I left it late to “discover” America. But when I did it became a part of my fishing, as much part as my scissors or fly box. I put a pin the map of America and decided to go to Washington State and fish for Sea Run Cutthroat trout, the prime American expat fish. That was several years ago and I’ve been back every year. I was always torn between whether I should live by a river or the ocean, and have ended up with a home in Ireland on an estuary, and a heart, in the words of John Martyn, “rowing back down my river, chasing my tail to the sea.”
It’s not enough to be lucky. You have to know you are lucky too, and I do. And part of that good fortune was making the acquaintance, and then friendship, of guide Bob Triggs, the Mr Sea run Cutthroat (SRC) of the Puget Sound. You can read his blog at:
He invented the Chum Baby, a fly which imitates Salmon fry on the shores of Puget Sound migrating towards the Pacific Ocean. SRCs feed heavily on them, and Bob’s imitation.
We’ve walked miles of beautiful beach catching these pretty, feisty fish, and he’s even rowed me around in his pea-green Dory so that I can connect with the species floating above their habitat instead of wading on their doorstep. He enjoys life. His lunches are extravagant al fresco affairs. His conversation would strike sparks in the dullest imagination.
We were once sitting back on a beach after a memorable morning in the boat, just watching the tide rip, Eagles and Ospreys hover, and seals bob in the current. I’d landed and released a basket full of fish in a few luck-kissed hours. We were drinking sparkling water and eating sandwiches bursting with humus and salami and cheese. A silence of appreciation fell over us, broken only when Bob said: “I wonder what the poor people are doing.”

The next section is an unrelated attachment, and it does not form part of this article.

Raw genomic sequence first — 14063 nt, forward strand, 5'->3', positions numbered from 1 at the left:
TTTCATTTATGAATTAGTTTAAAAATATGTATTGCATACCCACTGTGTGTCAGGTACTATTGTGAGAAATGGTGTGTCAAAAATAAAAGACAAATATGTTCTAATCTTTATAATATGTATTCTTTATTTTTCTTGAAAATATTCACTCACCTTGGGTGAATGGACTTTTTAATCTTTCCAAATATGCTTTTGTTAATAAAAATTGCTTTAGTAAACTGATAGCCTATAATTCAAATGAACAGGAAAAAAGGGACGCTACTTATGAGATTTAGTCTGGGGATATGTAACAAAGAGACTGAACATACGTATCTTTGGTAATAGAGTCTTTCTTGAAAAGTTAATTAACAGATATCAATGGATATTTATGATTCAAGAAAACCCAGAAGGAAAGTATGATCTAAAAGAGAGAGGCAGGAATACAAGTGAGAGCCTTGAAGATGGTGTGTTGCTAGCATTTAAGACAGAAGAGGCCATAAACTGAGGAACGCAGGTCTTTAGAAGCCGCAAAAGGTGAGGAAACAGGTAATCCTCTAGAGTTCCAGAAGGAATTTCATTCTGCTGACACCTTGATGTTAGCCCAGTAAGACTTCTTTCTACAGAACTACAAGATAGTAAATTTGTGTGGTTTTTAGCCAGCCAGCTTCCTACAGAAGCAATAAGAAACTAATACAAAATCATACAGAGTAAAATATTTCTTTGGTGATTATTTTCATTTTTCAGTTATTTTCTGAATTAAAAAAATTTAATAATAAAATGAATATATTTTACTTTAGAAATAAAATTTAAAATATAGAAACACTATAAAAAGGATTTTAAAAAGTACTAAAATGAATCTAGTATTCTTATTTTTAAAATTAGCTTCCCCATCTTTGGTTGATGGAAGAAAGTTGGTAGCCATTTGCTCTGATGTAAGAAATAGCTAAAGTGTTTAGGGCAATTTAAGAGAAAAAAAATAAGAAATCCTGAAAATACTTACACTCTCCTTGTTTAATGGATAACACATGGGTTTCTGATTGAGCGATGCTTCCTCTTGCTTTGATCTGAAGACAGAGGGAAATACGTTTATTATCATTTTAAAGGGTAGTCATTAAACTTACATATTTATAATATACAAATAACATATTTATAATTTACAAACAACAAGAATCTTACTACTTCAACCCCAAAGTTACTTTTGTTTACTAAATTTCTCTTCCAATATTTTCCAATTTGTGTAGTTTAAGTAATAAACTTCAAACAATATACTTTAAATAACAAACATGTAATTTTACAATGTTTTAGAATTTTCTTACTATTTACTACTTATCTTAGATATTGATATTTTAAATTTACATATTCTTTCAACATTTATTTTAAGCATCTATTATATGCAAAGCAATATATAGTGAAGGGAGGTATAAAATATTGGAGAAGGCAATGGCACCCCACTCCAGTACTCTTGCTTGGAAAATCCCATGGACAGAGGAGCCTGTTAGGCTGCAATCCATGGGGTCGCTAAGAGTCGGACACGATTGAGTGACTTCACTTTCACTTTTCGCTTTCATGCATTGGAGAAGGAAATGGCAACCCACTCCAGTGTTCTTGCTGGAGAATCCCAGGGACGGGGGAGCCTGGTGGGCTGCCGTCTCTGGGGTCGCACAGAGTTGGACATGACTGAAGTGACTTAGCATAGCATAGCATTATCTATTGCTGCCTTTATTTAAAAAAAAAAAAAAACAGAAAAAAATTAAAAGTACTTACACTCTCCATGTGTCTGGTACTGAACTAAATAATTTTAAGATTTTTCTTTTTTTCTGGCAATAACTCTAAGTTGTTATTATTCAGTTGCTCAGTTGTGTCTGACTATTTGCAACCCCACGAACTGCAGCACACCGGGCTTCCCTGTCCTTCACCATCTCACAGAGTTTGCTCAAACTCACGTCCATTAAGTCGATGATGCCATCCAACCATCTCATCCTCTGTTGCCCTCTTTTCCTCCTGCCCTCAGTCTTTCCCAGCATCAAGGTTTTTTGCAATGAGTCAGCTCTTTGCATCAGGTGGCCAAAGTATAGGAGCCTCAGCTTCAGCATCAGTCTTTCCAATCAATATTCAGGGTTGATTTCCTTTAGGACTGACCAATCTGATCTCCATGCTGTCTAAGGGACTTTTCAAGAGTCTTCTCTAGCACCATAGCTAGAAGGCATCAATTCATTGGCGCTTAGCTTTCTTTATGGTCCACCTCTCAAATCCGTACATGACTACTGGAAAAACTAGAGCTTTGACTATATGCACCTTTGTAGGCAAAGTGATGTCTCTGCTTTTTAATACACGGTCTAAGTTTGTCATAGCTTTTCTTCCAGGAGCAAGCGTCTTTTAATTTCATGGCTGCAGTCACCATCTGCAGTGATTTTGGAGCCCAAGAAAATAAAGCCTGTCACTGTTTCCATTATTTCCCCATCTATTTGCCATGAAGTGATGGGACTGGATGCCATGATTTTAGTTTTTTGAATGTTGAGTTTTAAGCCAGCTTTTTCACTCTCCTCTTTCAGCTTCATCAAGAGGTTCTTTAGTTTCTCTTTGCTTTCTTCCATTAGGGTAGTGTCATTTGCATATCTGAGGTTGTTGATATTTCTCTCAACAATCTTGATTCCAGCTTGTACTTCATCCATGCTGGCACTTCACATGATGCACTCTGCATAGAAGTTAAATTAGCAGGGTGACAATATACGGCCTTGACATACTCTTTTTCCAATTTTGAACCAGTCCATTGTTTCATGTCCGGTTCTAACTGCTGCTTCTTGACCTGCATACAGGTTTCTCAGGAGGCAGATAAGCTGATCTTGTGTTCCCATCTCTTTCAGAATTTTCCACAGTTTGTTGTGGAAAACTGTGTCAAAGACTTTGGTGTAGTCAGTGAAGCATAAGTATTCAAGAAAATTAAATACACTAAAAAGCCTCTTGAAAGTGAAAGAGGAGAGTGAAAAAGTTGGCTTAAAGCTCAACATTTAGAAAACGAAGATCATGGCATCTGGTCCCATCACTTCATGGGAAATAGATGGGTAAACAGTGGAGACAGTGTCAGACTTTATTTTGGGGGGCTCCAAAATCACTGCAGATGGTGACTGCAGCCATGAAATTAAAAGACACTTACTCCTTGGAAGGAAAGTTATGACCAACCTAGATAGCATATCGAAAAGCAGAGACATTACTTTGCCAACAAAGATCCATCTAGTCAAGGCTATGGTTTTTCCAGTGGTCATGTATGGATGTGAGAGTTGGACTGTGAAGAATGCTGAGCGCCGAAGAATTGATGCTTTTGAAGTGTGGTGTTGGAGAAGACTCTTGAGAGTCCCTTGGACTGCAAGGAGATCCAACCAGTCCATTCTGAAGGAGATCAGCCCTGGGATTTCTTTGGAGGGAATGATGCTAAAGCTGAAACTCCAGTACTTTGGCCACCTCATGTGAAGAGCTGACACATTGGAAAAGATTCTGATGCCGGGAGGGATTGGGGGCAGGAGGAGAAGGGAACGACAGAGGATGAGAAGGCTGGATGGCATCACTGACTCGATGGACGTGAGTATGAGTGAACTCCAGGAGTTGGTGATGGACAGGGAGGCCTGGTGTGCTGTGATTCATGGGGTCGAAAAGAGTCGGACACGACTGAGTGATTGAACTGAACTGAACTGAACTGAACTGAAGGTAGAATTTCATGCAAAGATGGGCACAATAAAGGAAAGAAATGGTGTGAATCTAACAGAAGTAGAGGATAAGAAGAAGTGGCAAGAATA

It’s all Catch-and-Release with barbless hooks, treating these creatures with the respect their beauty and survival demands. I don’t do Cath-and-Decease unless I know my hunter gather instincts and fish stocks are in balance. And even then…..
There is just so much fishing in America, and most of the time all you need is a State permit. Montana pulls a lot of River Runs Through It dreamers and the fishing is extraordinary, but the native Cutthroat there have all but died out and it is imported Rainbow and Brown trout that pull the anglers these days.
I’ve floated down the Madison river and had an extraordinary day in the company of an expert guide; after a while of casting, mending and casting again, the river bank goes by like electronic advertising hoardings and most guides will park the boat so that your feet touch the ground and you can make the connections standing still.
The fish grow big. Even the native (and much-despised) Whitefish can put a significant arc in a rod. Here’s a rainbow I pulled when we stopped by a deep, fast pool one afternoon. There were several more and a brown that will remain in the one that got away folder.
I was always torn whether I should live beside the ocean or the sea. So here I am in my 64th year with a cottage in Ireland over an estuary, and a heart “rowing back down my river, chasing my tail to the sea,” in the words of musician John Martyn.
But who could resist an estuary like this one, near Port Townsend in Washington State?